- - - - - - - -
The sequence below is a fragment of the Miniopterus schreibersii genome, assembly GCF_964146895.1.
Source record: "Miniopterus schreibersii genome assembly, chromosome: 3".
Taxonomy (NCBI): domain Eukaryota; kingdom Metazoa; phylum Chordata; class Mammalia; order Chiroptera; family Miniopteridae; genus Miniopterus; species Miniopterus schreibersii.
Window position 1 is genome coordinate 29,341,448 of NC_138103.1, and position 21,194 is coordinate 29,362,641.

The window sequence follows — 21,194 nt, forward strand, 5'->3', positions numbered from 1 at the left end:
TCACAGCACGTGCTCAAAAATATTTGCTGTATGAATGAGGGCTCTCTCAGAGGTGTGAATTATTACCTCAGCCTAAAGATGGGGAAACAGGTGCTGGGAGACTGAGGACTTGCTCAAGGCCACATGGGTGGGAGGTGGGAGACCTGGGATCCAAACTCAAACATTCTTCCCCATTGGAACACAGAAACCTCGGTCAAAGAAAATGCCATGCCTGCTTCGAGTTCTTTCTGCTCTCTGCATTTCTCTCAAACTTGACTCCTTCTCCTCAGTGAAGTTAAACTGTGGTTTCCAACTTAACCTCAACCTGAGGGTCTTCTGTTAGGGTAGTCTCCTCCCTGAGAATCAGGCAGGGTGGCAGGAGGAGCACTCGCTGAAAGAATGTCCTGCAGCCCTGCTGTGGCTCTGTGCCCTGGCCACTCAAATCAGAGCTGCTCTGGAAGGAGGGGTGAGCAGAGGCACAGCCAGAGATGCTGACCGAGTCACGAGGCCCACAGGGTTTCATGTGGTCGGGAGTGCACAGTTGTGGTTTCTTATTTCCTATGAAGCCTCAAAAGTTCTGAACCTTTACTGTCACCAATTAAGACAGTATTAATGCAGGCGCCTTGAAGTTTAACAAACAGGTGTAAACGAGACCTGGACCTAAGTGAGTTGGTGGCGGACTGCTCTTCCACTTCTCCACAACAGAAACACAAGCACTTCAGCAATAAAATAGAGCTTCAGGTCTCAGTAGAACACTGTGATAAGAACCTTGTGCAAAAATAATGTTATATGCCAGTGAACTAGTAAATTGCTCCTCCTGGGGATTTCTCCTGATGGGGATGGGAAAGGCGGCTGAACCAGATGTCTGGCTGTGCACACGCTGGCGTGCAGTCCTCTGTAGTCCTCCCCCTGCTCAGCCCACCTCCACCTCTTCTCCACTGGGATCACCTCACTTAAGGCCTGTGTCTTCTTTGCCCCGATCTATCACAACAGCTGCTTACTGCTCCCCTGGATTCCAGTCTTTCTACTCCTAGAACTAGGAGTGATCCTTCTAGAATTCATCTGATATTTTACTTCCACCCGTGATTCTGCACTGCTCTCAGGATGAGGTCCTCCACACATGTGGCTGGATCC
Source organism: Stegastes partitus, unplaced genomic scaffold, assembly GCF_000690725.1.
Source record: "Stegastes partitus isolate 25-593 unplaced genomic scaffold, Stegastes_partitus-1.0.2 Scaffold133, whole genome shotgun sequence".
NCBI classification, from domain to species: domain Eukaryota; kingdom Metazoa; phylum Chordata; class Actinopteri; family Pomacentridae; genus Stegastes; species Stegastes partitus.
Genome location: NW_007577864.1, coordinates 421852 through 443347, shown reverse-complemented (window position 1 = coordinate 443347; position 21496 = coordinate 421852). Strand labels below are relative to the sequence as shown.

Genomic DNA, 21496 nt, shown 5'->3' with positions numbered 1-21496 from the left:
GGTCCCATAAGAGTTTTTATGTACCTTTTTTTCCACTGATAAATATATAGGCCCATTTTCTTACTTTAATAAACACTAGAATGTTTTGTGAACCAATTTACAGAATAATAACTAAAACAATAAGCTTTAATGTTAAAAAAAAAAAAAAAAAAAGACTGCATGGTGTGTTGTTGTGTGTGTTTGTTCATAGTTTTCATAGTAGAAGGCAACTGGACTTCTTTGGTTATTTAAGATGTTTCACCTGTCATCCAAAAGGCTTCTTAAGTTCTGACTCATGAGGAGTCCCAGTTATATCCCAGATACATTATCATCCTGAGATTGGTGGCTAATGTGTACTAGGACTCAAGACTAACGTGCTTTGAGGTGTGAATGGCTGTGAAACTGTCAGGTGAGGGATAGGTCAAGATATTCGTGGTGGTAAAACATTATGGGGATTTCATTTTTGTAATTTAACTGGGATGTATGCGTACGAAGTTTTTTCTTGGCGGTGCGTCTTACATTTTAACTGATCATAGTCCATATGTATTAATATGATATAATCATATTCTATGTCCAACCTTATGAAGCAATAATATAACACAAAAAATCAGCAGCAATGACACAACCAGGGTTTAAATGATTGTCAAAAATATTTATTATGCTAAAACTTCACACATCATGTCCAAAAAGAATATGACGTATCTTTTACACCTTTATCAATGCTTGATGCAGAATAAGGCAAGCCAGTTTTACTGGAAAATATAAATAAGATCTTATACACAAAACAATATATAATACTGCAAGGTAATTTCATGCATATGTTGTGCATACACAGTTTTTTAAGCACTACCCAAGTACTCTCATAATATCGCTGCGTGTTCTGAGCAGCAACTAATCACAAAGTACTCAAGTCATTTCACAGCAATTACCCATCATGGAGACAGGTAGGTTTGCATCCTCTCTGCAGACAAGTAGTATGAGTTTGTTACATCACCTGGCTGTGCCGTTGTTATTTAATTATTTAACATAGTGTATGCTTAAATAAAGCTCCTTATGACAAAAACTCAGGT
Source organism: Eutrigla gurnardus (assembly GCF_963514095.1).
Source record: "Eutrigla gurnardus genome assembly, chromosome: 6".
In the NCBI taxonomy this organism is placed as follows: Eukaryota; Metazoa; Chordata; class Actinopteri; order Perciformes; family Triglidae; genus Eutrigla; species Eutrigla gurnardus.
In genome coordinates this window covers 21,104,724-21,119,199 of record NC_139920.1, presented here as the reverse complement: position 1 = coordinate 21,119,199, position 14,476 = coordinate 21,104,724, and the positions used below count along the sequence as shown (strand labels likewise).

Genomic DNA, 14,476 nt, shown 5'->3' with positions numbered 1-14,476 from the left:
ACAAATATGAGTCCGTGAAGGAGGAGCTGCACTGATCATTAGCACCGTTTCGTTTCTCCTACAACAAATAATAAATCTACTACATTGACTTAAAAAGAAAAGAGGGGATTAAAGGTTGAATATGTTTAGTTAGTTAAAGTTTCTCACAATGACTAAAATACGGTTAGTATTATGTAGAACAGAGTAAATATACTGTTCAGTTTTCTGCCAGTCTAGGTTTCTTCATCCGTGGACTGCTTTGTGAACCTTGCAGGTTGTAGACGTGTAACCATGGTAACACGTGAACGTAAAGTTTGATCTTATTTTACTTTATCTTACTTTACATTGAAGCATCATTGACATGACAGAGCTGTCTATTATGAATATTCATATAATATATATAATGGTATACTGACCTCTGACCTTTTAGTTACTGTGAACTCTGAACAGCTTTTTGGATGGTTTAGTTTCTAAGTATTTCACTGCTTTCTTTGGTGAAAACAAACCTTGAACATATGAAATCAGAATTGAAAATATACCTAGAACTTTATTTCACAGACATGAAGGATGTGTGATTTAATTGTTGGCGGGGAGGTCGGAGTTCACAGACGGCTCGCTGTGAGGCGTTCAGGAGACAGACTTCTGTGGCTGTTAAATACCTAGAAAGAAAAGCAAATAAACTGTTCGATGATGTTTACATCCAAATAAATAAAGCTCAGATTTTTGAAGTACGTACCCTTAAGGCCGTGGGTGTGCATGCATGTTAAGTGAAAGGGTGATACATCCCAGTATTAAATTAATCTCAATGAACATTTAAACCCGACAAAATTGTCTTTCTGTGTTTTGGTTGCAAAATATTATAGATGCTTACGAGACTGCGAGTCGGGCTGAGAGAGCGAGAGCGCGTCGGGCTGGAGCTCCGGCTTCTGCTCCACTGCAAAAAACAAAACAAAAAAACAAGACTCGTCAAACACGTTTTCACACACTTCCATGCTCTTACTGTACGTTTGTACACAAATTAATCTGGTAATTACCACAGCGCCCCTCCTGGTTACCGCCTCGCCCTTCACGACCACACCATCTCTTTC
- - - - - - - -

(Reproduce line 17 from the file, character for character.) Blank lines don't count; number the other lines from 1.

Genomic DNA, 14,476 nt, shown 5'->3' with positions numbered 1-14,476 from the left: